The first time I ever played a Worms game was on my friend’s Sega Saturn. Between stints of Virtua Fighter battles and races in Daytona USA, we were blowing things to smithereens in Worms. That was the last time I had played a Worms game, and as subsequent releases made their way to new generations of console and PC gamers, I let the series slip by me and allowed it to hold a fond place in my childhood gaming memories.
Worms 2: Armageddon marks my first return to the series since I last played it over a decade ago and, to my surprise, the game has not seen a single fundamental change in its formula save for the fact that you can play it online now. However, I shouldn’t be selfish and mock the game for sticking to its roots, I’m sure there are plenty of gamers out there who have yet to play a Worms game and to those who this might be a first-time experience, there is plenty of fun to be had in this $10 download.
So, this being the PlayStation 3 version of the game, the graphics have been given a major facelift with the game being built from the ground up using the Ucharted 2 engine. Okay, not really, but that would have been cool. Rather, Worms 2: Armageddon uses a simple, colorful, 2D cartoon style of graphics that give the game a vibrant and attractive look. Quaint special effects add a touch of life to the world, such as falling leaves and smoke billowing from a fire blowing the same direction as the wind. I can’t help but feel the pangs of obviousness over how wonderful a benefactor the series would make for a 2D/3D hybrid graphics engine like some of the more recent downloadable games.
One of the flagship elements of any Worms game is the cutesy one-liners the little worm soldiers love to dispense. This iteration is no different as the worms throw out one-liners, many of which have been rehashed from the Saturn version I played so long ago (
Worms 2: Armageddon features a training mode to help you learn the basics… Of the already basic gameplay mechanics. The campaign serves as a warmup mode for the real meat of the game, the online mode, with a series of deathmatches mixed with an occasional puzzle or platformer oriented level. To give you an idea of what a non-deathmatch level is like: In one level, the objective was to get my worm to a designated location on the map, however, my worm could not actually walk (or, slug along as worms do). I had to get creative with some explosives to utilize the force of the explosion to project myself to the spot. The majority of these non-deathmatch levels are don’t require much ingenuity and are simple to figure out. But again, they serve a decent primer before you head into a multiplayer match.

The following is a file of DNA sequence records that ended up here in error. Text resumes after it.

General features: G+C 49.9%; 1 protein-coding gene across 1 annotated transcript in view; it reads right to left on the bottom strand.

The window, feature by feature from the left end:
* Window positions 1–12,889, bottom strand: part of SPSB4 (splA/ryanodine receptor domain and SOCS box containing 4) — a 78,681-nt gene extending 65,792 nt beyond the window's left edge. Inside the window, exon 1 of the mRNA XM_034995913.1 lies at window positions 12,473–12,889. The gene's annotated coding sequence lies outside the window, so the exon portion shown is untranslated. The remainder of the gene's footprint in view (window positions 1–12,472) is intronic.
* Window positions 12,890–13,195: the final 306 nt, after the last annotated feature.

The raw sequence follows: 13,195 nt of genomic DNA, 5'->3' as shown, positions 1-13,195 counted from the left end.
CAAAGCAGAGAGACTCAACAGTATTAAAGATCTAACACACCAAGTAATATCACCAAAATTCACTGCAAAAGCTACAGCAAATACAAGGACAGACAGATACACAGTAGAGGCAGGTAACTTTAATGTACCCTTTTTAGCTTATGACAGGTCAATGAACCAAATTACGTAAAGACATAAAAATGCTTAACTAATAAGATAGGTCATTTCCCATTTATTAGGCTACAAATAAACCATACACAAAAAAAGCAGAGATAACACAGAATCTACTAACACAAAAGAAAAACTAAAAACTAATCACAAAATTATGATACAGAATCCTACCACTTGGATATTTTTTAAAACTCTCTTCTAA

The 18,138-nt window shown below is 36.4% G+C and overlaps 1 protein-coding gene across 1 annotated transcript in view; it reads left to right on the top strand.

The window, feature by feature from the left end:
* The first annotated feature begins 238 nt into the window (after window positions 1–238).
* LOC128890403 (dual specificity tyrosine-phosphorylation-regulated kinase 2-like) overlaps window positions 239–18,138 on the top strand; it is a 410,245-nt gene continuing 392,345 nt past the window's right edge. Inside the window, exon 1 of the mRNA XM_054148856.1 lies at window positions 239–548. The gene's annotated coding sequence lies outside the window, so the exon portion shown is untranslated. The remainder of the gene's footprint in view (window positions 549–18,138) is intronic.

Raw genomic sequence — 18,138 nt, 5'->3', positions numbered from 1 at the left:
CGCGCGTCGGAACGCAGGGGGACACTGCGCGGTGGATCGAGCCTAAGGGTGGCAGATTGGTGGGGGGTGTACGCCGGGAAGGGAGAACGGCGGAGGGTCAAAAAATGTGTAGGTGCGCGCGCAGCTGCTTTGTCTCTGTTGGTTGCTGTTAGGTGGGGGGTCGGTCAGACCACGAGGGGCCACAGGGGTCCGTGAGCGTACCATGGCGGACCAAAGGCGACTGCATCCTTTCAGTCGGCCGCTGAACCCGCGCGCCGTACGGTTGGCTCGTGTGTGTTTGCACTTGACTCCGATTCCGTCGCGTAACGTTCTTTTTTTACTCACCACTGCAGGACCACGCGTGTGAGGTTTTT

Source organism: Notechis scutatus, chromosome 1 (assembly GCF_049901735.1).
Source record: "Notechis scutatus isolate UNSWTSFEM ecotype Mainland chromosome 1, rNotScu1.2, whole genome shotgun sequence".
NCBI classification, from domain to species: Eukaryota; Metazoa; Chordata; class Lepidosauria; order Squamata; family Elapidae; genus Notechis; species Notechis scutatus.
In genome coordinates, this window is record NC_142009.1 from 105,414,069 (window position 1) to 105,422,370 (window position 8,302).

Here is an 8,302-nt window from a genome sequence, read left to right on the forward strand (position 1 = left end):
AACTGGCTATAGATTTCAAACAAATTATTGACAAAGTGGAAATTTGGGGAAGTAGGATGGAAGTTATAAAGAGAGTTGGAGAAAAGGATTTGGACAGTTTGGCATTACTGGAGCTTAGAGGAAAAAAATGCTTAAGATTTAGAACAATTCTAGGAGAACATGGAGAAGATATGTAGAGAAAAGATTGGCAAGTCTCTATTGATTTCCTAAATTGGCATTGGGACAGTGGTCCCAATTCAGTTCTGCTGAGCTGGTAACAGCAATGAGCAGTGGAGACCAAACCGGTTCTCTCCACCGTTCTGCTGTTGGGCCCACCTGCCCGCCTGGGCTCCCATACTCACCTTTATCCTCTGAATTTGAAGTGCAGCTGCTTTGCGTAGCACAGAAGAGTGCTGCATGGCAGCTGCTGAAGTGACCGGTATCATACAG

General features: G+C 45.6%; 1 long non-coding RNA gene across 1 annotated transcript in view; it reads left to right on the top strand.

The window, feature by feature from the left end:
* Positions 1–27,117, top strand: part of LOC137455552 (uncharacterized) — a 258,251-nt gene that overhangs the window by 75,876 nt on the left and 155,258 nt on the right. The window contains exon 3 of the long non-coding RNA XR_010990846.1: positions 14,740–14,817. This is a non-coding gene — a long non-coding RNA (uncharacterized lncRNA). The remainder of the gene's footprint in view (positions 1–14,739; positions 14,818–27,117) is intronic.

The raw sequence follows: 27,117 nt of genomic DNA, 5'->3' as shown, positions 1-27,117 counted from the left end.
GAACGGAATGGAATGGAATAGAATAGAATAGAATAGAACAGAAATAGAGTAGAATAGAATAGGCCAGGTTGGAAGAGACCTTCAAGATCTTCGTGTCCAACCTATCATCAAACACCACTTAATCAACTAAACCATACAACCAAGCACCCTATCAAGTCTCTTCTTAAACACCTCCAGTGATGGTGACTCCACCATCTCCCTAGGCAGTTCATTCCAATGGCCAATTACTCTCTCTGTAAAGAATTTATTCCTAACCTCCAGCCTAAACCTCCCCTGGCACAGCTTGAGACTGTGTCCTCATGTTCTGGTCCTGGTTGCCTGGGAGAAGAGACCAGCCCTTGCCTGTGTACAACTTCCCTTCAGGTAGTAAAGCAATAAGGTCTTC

Your multiplayer options are split between local and online play, and this is by far where the investment of your time will pay the most dividends. I would not recommend this game based solely on the merits of the singleplayer experience. Use the game’s customization options to create a team, give your team and it’s worm soldiers names, accessorize them, and head into the online arena to experience the real fun. There are a variety of gameplay modes that range from one-on-one deathmatches against another player and a free-for-all type mode where up to four teams can go at it. The game is chock-full of inventive weapons and gadgets and most of them are at your disposal during the match. Bazookas, shotguns, sheep grenades, jetpacks, ninja ropes, and a lot more allow for some awesomely creative ways of destroying your opponents.